Yeah, generating convincing fluid motion procedurally can be really tricky. The curlNoise VOP is really just using the vector curl of a smooth noise field to generate a divergence-free turbulence field, but that doesn't necessarily looks like fluid motion by itself; it just gives you turbulence with no clumping and no "gutters" in the velocity field. In the original Bridson paper, he procedurally generates potential fields that mimic fluid motion, vortex rings and flows and such, then adds the noise on top as turbulence and takes the curl of the summed potential field. Doable in VEX, but certainly not trivial. He also uses a variant of Perlin Noise called Flow Noise as the potential function, that tries to give the turbulence a more swirling-fluid motion. Houdini's implementation doesn't use FlowNoise, FWIW.
Some recent research seems to focus on adding divergence-free turbulence on top of an existing low resolution fluid sim to boost the apparent resolution of the sim - since the sum of divergence-free vector fields is also divergence-free. You can do this using the CurlNoise VOP to add turbulence to particles being advected by a lo-res fluid sim. The trick is to apply the turbulence in a way that looks like its naturally occurring and evolving. That's what this paper and this thread are about.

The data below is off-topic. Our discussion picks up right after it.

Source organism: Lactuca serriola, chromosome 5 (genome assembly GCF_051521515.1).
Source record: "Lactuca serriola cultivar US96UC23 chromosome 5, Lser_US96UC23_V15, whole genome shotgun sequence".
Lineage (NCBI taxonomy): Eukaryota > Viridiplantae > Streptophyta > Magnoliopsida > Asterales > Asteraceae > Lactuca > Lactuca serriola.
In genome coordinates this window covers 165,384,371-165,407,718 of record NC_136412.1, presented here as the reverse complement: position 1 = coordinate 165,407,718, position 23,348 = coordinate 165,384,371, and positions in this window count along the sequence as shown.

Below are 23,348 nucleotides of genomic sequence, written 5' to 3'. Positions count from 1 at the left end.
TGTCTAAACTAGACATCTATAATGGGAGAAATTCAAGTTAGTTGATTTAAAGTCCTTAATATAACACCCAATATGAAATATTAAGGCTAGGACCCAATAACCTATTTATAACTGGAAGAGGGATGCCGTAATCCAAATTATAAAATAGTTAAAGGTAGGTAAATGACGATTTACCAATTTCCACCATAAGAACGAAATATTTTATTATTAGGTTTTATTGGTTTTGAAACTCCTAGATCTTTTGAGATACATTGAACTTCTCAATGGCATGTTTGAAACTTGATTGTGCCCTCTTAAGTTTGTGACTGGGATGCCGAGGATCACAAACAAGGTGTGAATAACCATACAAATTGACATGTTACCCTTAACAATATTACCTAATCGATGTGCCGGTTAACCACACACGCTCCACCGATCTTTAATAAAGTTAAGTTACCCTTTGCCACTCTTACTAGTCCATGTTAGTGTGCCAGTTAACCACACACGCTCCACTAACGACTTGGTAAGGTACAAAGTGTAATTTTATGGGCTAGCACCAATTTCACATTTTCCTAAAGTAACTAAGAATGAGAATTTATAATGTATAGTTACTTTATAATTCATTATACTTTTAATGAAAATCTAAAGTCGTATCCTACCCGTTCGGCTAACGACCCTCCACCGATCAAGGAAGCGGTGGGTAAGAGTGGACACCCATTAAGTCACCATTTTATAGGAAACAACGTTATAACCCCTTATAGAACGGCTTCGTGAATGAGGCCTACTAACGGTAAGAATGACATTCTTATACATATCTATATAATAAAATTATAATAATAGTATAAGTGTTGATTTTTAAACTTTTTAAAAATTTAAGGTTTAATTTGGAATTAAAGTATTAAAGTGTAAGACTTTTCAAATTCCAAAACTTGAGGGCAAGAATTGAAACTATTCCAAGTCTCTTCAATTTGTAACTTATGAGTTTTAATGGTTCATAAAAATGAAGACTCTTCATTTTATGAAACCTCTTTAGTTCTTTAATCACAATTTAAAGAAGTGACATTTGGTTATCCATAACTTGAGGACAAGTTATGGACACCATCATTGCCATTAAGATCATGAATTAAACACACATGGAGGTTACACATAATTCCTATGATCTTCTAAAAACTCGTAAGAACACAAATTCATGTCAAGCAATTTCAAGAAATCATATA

Anyway, unnecessarily long way of saying, you're absolutely right CurlNoise by itself is not a magic bullet for convincing procedural fluid motion.